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Huffin' Textas

$5.00AUD/A6/104 pages

 

Huffin' Textas: A Secret History of Dexter Fletcher is a cut-up memoir by Sydney-based mysterious, revolutionary feminist art gang of two, Dexter Fletcher. They splice the common elements of their formative influences together to form a single narrative about punk, dada, art school, Manic Street Preachers, the Mekons, working in shops, meeting each other, gangs, grief, Billy Casper, and the 1984 British Miners' Strike. A zine dedicated to childhood (and childish) dreams (so hard to beat), where every 'I' becomes 'we'.

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Cometbus #51

$4.50AUD/13.5x19.5cm/96 pages

 

The Loneliness of the Electric Monorah. "Once upon a time in Berkeley, two incredibly difficult, stubborn men decided to go into business together." A social history of the independent booksellers of Telegraph Ave, Berkeley.

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Cometbus #52

$4.50AUD/13.5x19.5cm/65 pages

 

The spirit of St, Louis, or How to Break Your Own Heart, a tragedy in 24 parts. "There were only two types of job available in St. Louis. Bartending, for the elite, lucky few – and for the rest, joining the military."

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Cometbus #54

$4.50AUD/13.5x19.5cm/96 pages

 

In China with Green Day?!! "What happens when friends grow up together but make choices that lead them down fundamentally different paths? Can they still travel together, despite their differences?" Again, Aaron asks the eternal questions, which apply whether your friends are members of Green Day or not.

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Cometbus #55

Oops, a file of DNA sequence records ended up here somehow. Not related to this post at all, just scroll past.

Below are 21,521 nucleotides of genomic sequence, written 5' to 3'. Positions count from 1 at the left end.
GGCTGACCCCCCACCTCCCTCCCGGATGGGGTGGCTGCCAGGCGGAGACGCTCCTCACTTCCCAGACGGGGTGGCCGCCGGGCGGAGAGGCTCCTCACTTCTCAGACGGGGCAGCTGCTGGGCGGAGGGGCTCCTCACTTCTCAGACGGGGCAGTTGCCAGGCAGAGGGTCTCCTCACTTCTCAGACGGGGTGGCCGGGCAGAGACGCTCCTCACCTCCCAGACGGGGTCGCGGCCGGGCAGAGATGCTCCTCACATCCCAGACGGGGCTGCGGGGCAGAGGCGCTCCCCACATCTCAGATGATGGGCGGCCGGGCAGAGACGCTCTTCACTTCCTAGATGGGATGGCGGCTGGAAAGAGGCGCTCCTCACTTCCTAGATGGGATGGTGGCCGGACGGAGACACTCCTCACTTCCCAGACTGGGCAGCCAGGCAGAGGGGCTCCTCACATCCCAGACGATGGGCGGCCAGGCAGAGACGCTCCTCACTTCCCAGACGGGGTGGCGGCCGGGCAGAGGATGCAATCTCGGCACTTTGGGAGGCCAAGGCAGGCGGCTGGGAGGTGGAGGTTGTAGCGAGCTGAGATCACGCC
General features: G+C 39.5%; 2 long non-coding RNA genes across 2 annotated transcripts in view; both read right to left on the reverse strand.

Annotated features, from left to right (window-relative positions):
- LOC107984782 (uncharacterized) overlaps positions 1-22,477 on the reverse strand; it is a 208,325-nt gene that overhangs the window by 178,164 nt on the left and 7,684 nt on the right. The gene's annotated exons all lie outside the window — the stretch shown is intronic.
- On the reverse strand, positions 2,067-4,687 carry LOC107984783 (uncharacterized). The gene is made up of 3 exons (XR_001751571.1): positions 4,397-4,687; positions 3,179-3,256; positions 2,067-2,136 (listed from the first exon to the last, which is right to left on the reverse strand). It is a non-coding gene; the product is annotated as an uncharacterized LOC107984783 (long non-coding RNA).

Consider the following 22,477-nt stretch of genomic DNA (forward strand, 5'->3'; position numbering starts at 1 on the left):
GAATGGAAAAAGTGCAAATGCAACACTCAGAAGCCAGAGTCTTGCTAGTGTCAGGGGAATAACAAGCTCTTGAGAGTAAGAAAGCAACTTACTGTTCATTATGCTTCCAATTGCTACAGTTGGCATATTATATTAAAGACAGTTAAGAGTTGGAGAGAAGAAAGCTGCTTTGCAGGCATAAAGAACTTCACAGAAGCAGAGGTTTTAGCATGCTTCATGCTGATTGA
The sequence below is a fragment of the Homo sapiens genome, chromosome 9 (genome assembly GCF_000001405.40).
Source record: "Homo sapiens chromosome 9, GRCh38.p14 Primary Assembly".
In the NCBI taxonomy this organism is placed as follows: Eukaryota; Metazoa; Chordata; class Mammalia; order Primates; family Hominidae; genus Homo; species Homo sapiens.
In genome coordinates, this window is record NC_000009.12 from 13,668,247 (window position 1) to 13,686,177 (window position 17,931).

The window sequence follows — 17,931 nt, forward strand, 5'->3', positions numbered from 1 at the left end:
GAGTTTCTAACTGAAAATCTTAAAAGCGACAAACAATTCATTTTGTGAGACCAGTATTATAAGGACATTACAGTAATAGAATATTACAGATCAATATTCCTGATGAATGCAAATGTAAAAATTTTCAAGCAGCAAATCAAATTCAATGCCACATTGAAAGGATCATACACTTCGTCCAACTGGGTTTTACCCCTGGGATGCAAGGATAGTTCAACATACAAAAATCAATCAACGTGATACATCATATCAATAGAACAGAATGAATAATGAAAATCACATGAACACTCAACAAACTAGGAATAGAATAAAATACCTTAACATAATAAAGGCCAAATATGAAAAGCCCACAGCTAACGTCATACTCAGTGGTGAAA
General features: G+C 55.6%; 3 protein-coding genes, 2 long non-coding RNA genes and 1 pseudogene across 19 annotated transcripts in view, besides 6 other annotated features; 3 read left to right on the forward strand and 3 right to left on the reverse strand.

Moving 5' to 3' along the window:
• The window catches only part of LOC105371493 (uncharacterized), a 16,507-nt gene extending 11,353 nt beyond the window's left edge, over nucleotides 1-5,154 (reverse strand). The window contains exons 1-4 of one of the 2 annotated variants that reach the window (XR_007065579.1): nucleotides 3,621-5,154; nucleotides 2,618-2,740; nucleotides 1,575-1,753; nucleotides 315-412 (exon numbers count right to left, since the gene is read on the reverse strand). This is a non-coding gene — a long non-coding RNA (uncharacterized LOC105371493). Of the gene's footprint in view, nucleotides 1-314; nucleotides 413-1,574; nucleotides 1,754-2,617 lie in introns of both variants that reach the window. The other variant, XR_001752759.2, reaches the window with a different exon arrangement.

$4.50AUD/13.5x19.5cm/72 pages

 

Pen Pals. "In the summer of 1988 I spent an inordinate amount of time in downtown Berkeley, just smoking and sitting on top of the newspaper machines. It was then that I noticed one newspaper stand unlike the rest." The story of Yula – one of my favourite issues of Cometbus; aching in all the right ways.

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Cometbus #56

$4.50AUD/13.5x19.5cm/112 pages

 

A Bestiary of Booksellers. This issue, published 2015, profiles the used-booksellers of New York, of whom Aaron is one.

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Cometbus #57

$4.50AUD/13.5x19.5cm/100 pages

 

The 35 anniversary issue of Cometbus, first published in 1981! This issue contains interviews with independent cartoonists: Gabrielle Bell, Robin Enrico, Adrian Tomine, and more.

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Cometbus #58

$4.50AUD/13.5x19.5cm/44 pages

 

Zimmerwald. Aaron looks back to San Francisco: "a foggy, boggy, lost outpost full of cult leaders and leather daddies, more Asian than European, ans so removed from East Coast tradition as to be not just a different coast but a different planet."

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Cometbus #59

$8AUD/13.5x19.5cm/139 pages

 

Post-mortem. The latest issue of Cometbus, published 2020! So fresh I haven't even read it, or even skimmed through. I think we can safely assume quality? Yes, I think so.

Take Care